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On Zoom, Jeffrey Toobin, and Section 230: Inappropriate sexual behavior during a video chat with colleagues could bring lawsuits, notes Shoshana Weissmann, riffing on current events involving The New Yorker‘s Jeffrey Toobin. “And if lawsuits are filed, Toobin, rather than Zoom, should be liable. Zoom likely had no knowledge of the incident until it was reported, nor did Zoom have anything to do with his actions. Toobin is also not an employee of Zoom.”
If you agree, you should support Section 230 of federal communications law, Weissmann explains:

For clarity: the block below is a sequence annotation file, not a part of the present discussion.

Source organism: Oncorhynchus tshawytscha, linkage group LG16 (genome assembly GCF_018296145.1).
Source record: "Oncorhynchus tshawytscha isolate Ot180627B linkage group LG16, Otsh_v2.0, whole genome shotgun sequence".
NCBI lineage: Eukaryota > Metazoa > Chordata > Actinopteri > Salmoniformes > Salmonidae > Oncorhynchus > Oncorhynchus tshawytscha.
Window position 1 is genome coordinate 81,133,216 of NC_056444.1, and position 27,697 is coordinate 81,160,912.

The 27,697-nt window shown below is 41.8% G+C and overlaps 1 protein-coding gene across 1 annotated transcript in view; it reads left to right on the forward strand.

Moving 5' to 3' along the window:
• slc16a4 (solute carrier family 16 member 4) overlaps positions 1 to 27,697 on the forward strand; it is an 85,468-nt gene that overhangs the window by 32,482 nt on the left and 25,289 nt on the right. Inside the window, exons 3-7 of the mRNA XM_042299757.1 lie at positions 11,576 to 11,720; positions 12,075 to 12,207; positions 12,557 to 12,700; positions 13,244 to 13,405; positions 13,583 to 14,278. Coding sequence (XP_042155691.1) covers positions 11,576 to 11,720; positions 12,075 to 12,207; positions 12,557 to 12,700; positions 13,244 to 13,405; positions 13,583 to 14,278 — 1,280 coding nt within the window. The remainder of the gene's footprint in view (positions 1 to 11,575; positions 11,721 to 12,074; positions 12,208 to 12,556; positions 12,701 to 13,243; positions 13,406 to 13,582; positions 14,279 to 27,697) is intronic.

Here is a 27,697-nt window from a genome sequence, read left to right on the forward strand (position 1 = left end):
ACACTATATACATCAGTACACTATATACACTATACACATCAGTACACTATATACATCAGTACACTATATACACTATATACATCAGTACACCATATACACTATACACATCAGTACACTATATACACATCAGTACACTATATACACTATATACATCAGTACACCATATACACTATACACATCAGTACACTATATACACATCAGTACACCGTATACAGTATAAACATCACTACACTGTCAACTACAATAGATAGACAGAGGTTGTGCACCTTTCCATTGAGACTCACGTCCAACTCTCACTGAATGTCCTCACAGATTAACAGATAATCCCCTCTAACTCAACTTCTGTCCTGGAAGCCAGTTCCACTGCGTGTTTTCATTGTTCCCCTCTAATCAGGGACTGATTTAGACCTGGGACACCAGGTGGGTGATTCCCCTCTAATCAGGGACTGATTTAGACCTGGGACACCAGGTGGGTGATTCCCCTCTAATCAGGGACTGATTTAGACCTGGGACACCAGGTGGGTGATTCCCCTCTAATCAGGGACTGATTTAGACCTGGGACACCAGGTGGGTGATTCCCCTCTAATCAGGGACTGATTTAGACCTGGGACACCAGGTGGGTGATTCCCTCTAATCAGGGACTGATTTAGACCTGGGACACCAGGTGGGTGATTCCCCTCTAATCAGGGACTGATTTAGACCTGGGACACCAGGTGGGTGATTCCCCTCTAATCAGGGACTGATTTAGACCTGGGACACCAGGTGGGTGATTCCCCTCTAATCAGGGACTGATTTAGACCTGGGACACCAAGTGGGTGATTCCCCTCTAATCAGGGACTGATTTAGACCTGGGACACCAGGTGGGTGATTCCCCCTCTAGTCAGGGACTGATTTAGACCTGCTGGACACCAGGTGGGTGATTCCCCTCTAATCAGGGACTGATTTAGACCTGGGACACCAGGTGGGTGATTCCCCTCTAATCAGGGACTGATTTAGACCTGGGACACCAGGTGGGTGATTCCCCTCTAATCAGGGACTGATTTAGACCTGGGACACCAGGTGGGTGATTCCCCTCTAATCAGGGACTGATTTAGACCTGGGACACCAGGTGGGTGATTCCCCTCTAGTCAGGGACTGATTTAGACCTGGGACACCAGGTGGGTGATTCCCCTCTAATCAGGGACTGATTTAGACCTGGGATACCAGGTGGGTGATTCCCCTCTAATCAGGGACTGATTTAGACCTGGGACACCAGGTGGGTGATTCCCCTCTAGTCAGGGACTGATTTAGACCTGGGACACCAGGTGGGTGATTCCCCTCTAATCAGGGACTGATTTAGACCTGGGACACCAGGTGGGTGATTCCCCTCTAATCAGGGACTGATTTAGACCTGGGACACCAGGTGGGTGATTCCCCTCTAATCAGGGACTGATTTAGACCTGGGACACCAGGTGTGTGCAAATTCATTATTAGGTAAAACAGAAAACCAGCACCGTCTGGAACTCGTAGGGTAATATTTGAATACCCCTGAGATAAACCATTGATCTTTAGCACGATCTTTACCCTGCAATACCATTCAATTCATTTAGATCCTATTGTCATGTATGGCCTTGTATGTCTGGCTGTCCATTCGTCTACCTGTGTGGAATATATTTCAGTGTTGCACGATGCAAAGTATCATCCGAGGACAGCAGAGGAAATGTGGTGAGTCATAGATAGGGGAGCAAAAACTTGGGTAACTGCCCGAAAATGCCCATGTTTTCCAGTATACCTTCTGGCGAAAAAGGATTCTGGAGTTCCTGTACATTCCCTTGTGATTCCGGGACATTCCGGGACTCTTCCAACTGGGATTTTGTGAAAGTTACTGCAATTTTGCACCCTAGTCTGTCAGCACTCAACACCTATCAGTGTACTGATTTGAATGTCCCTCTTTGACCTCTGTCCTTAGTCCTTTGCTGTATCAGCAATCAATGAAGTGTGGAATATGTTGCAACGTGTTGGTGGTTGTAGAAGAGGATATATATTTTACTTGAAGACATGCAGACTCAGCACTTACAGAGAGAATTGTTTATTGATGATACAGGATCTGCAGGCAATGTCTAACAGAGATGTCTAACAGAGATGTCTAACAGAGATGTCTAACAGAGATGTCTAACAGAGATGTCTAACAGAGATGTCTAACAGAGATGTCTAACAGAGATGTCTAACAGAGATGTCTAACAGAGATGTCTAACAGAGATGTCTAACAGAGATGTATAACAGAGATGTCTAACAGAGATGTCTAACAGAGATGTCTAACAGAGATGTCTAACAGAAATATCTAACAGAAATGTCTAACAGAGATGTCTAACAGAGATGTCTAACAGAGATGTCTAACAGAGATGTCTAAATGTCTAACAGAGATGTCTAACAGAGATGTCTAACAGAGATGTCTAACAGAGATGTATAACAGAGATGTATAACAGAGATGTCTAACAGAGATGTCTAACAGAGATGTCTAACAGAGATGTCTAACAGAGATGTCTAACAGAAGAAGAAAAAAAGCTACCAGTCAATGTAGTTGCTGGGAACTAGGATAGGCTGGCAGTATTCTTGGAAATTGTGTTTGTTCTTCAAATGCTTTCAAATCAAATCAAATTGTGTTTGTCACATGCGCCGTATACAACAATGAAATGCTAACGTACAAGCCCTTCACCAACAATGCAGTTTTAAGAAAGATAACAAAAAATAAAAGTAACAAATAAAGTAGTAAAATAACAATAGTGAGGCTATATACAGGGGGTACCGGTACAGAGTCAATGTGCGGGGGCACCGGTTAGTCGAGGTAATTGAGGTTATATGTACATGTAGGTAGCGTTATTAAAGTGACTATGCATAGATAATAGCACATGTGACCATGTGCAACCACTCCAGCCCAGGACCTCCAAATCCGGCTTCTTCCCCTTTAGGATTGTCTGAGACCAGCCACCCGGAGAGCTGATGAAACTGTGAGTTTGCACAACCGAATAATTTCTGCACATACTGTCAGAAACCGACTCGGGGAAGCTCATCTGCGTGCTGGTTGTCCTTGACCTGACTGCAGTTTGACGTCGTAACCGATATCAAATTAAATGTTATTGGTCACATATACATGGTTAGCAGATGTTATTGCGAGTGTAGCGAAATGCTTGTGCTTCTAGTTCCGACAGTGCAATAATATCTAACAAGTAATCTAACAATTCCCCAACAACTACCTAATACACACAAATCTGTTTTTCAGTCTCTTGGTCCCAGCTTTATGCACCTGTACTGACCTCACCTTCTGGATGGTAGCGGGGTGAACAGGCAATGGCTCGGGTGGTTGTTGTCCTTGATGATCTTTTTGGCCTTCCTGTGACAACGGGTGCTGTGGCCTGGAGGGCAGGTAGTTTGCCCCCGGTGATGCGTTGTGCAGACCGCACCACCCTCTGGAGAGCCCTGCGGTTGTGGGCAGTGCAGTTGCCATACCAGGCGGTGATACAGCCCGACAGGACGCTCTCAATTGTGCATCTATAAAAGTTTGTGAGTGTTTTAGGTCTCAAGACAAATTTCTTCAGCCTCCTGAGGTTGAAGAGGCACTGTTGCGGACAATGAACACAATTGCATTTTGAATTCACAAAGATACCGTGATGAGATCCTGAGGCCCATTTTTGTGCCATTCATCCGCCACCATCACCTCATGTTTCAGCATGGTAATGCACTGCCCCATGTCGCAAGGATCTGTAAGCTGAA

It is this same principle that Section 230 protects: that platforms should not be liable for content published by users. But platforms are liable for their own content that they publish, such as tweets from @Twitter or any static pages on Facebook.com created by Facebook.
Unfortunately, there have been a plethora of proposals to strip Section 230 protections unless certain (often arbitrary) conditions are met. These proposals are ill-advised, and the Toobin incident highlights why….
If a lawsuit comes of the Toobin incident, he will be liable for the behavior, and Zoom will not. Let’s keep each responsible for their own junk.